Myths and Mold / Album Video Teaser #1: https://www.youtube.com/watch?v=b8y-LCoVbAE
Written by Charles Hatton, posted by blog admin
Chris Bartels ranks among the finest of the modern day breed of singer/songwriter whose liberal blending of electronica, jagged alternative guitars, and atmospheric and frequently multi-tracked vocals has become a viable artistic vehicle for many. Bartels, however, resolutely avoids outright imitation. He used the style to help accentuate his impressionistic soundscapes, but there’s always a sturdy tether to songwriting fundamentals that grounds these songs in a recognizable world. Bartels’ lyrics have an elliptical quality, but he achieves a poetic unity of lightly theatrical suggestiveness coupled with genuinely reflective and carefully wrought musical arrangements. The production has an unique challenge in capturing this musical vision, but Bartels is quite successful. His musical acumen extends to a spot behind the console and the detailed rendering these compositions receive is a critical factor in the EP’s success.
The second EP under his own name begins with the song “Blind”. It has great urgency and shows a penchant for orchestration in its steady ascent from a relatively muted beginning into much more cinematic fare by the song’s mid way point. Bartels’ tendency towards massing his vocals in a multi-tracked, choral style enhances the performances a great deal without ever sounding too pretentious or overwrought. The memorable guitar figure powering much of “Missoula” doesn’t present itself immediately but, along with another memorable vocal, becomes the standout elements of this performance. He brings some ambient effects into this performance, as well, that are artfully touches rather than corny or affected.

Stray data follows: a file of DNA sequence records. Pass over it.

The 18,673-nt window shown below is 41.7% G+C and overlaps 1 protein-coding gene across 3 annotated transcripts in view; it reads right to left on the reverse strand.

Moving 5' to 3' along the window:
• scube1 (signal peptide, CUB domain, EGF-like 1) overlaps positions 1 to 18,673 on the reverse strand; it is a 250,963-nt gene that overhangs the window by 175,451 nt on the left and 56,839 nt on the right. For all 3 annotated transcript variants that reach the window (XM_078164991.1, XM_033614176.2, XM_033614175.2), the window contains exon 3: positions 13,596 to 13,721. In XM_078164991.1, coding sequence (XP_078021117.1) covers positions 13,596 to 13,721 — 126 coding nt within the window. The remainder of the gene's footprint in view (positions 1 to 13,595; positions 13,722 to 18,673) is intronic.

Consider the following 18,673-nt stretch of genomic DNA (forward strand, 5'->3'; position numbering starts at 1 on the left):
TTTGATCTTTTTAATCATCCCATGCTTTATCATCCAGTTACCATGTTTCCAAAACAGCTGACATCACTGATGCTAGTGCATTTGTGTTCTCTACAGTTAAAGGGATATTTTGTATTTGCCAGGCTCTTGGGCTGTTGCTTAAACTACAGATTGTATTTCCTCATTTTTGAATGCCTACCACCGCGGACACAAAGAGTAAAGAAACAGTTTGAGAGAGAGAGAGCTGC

We hear another side of his musical character with the next two tracks. “Stay” comes off as his nod in the ballad tradition, but Bartels’ songwriting sensibility roams a stranger sonic landscape than anything you’ll hear on mainstream radio. The piano playing is the tip off – it has an elegiac, even slightly melancholy, aspect not shared by the previous tracks but, even here, Bartels has a personal mission to keep things a little off kilter. The drumming on this performance has an unusually aggressive, but curt, structure and hints at stormier emotions just under the song’s surface. The EP’s title song “Myths and Mold” is, without question, the release’s biggest envelope pusher. Bartels, for the majority of the song, all but abandons traditional structure in favor of making a different impact on the listener. The song is the shortest on this release and it’s interesting to hear how adeptly Bartels achieves the same effects on a much smaller canvas while never compromising his sound. The EP’s closing track “Counting Hands” has a martial beat not quite filled out and brings guitar back to the fore after being largely absent in the preceding two songs. It gives the EP a nice exclamation point that is obviously carefully considered and has a rousing feel, in its own way, much like the middle and second half of the opener. Myths and Mold shows off the depths of intelligence in Chris Bartels’ writing and suggests further efforts in this vein will only gain merit and luster.